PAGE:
Black African Jews immigrate to Israel
The last 450 immigrants from Ethiopia landed in Israel on Wednesday afternoon, ending a 30-year national project. However, hundreds or even thousands of others remain in a camp in Ethiopia, as Israel has refused to let them in.
Wednesday’s landing completed the effort’s final stage, which consisted of 91 flights over the past three years, bringing in the last 7,864 Falashmura whom the government allowed to immigrate.
Hundreds of excited family members and friends, some of whom arrived from Ethiopia only a few months ago, filled Terminal 1 at Ben-Gurion International Airport to greet the newcomers. Pictures of the immigrants coming off the plane and making their first steps on Israeli soil were broadcast onto a large cinema screen in the hall. The crowd applauded and cheered every time a familiar face appeared on the screen.
As the new immigrants entered the terminal gates their relatives rushed toward them, hugging and kissing them.
Half of the immigrants who came to Israel in the last stage of the immigration campaign, dubbed “Wings of a Dove,” are under 15 years old. The oldest is 87 and the youngest a 16-day-old infant. They will be staying in the Jewish Agency’s absorption centers in Mevasseret Zion, Safed, Be’er Sheva, Arad, Haifa, Kiryat Gat, Nahariya, Beit Alfa and Ayelet Hashahar.
Video: African Falash Mura Ethiopian Jews repatriated to Israel
Video: BBC News ‘Last airlift’ of Ethiopian Jews to Israel
Video: Ethiopian immigrants getting off the plane in Israel
Timeline of Ethiopian Jewish History
Falashas (the alien ones, the invaders)
380 AD/CE(Common Era) Ethiopia/Axum was converted to Christianity through the efforts of St. Frumentius. Frumentius was a Syrophoenician (Syria and Phoenicia) Greek born in Tyre.
Known as the Christian Coptic Orthodox, Ethiopian Orthodox, Eritrean Orthodox.
1622 — Christians conquer the Ethiopian Jewish Kingdom following 300 years of warfare. The vanquished Jews are enslaved and sold, forced to baptize as Christians, and denied the right to own land.
1769 — Scottish explorer James Bruce awakens the western world to the existence of the Ethiopian Jews in his travels to discover the source of the Nile. He estimates the Jewish population at 100,000.
1864 — Rabbi Azriel Hildesheimer, the Rabbi of Eisenstadt, Germany, publishes a manifesto in the Jewish press calling for the spiritual rescue of Ethiopian Jewry.
1867 — Professor Joseph Halevy is the first European Jew to visit the Beta Israel, subsequently becoming an advocate for the community.
1908 — Rabbis of 44 countries proclaim Ethiopian Jews to be authentic Jews.
1976 — Approximately 250 Ethiopians Jews were living in Israel.
1977-1984 — Approximately 8,000 Ethiopian Jews were brought to Israel.
1984 — The massive airlift known as Operation Moses begins on November 18th and ends on January 5th, 1985. Some 6,500 Ethiopian Jews were flown from Sudan to Israel. An estimated 2,000 Jews die en route to Sudan or in Sudanese refugee camps.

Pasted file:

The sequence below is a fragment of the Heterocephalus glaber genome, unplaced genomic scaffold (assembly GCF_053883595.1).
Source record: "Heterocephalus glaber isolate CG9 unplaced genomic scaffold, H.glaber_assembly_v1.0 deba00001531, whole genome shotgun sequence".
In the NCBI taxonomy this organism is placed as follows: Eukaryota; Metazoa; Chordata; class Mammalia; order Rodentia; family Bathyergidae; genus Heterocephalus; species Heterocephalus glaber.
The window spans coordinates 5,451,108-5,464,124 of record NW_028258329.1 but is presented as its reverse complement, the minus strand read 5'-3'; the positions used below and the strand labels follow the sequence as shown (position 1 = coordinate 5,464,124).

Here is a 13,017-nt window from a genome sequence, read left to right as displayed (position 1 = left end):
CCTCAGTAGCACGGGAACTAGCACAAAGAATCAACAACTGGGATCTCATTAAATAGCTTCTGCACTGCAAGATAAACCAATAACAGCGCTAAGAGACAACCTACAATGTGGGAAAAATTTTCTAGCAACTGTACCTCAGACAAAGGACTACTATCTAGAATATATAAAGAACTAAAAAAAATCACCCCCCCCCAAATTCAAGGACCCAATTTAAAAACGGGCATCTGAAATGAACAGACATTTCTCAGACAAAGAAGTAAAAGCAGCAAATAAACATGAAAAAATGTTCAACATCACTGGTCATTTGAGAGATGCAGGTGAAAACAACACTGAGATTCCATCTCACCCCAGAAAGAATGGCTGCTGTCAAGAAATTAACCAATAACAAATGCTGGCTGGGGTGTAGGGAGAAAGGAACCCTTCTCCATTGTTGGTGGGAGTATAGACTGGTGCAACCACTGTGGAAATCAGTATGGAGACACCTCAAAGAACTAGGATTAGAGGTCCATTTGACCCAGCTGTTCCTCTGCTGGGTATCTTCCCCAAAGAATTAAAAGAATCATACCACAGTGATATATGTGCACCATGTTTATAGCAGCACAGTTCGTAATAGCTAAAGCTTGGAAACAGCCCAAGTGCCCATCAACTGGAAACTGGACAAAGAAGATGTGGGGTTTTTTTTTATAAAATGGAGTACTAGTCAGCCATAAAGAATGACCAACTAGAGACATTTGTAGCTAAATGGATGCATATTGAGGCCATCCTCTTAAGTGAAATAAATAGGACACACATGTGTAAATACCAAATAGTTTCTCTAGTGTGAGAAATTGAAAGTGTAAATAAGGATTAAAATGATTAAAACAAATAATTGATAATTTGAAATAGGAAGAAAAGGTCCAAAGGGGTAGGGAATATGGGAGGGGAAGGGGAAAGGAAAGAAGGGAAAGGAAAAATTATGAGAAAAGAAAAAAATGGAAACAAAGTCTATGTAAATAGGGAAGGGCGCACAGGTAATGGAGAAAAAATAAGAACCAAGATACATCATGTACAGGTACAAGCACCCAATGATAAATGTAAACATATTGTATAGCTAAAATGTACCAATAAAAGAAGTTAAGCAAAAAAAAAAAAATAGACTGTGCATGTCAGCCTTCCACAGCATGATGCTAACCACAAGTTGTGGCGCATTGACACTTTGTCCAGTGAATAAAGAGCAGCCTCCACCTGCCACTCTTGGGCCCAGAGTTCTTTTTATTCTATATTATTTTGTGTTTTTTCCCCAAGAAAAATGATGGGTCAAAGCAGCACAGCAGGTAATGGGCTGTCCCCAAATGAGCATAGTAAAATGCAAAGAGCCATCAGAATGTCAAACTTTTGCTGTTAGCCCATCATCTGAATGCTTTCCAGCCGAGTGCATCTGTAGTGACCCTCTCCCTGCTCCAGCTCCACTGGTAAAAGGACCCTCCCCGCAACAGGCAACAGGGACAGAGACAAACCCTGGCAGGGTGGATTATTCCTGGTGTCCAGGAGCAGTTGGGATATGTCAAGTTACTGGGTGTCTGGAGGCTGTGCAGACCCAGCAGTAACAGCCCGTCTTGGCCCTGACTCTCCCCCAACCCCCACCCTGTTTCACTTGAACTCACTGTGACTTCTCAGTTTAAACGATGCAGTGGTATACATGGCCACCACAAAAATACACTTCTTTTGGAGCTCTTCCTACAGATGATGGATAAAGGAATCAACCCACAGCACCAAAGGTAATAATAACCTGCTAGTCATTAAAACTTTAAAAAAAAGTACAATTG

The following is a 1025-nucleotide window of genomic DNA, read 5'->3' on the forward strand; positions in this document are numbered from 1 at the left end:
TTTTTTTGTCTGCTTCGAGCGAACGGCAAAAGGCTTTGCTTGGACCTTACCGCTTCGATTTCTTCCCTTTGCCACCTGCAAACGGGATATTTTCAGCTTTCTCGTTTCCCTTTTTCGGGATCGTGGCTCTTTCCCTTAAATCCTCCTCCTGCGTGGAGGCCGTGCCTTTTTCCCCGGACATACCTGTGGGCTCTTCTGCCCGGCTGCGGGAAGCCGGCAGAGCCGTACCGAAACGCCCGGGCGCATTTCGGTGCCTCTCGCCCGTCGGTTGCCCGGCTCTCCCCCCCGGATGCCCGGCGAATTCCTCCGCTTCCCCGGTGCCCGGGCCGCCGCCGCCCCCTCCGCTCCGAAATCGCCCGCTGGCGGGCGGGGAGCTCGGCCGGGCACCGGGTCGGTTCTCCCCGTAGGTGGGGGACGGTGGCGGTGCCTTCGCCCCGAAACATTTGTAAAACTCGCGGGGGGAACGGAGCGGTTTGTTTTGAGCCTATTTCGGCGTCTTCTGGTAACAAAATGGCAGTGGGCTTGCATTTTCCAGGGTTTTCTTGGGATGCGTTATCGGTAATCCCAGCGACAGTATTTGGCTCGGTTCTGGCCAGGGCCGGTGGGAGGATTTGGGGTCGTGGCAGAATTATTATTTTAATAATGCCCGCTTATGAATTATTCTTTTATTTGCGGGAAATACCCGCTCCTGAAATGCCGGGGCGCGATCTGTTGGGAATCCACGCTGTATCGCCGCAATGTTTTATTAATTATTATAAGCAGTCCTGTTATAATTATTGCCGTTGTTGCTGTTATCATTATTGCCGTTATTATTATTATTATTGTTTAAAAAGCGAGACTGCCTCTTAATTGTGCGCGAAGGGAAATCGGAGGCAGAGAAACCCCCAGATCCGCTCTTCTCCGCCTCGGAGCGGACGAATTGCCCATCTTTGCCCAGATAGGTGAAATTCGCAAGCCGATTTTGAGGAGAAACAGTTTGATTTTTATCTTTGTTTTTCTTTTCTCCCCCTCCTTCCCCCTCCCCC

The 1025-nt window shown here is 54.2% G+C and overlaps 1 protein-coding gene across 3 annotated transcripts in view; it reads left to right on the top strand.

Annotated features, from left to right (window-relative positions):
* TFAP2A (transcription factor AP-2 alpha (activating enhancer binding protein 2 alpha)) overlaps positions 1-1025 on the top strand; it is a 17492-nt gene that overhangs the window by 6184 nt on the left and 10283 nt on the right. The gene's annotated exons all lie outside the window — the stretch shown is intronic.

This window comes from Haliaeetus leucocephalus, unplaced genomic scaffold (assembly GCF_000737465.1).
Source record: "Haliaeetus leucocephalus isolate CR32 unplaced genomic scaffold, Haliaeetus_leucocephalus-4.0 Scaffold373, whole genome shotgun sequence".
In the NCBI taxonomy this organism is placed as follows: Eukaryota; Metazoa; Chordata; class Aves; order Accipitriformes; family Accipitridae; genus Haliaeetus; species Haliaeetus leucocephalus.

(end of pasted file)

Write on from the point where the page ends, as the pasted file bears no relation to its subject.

1984-1988 — With the abrupt halting of Operation Joshua in 1985, the Ethiopian Jewish community was split in half, with some 15,000 souls in Israel, and more than 15,000 still stranded in Ethiopia.
Source: American-Israeli Cooperative Enterprise
Video: Racism Report: Africans in Israel
African Refugee Development Center
On January 30, 2012, the African Refugee Development Center (ARDC) submitted a report to the UN Committee on the Elimination of Racial Discrimination (CERD).
The African Refugee Development Center (ARDC) is a non-profit organization founded in 2004 by refugees and Israeli citizens to assist, support and empower refugees and asylum seekers in Israel. The ARDC seeks to ensure access to basic social services, and to facilitate refugee and asylum seeker integration, self-sufficiency and ownership in matters affecting their lives. The ARDC advocates for the rights of refugees and asylum seekers and for a humane and fair Israeli asylum policy. It divides its work between individual counseling, humanitarian aid, education, community development, awareness raising and policy initiatives.
The Committee on the Elimination of Racial Discrimination (CERD) is the body of independent experts that monitors implementation of the Convention on the Elimination of All Forms of Racial Discrimination by its State parties.
All States parties are obliged to submit regular reports to the Committee on how the rights are being implemented. States must report initially one year after acceding to the Convention and then every two years. The Committee examines each report and addresses its concerns and recommendations to the State party in the form of “concluding observations”.
In addition to the reporting procedure, the Convention establishes three other mechanisms through which the Committee performs its monitoring functions: the early-warning procedure, the examination of inter-state complaints and the examination of individual complaints.
The Committee meets in Geneva and normally holds two sessions per year consisting of three weeks each.
The Committee also publishes its interpretation of the content of human rights provisions, known as general recommendations (or general comments), on thematic issues and organizes thematic discussions.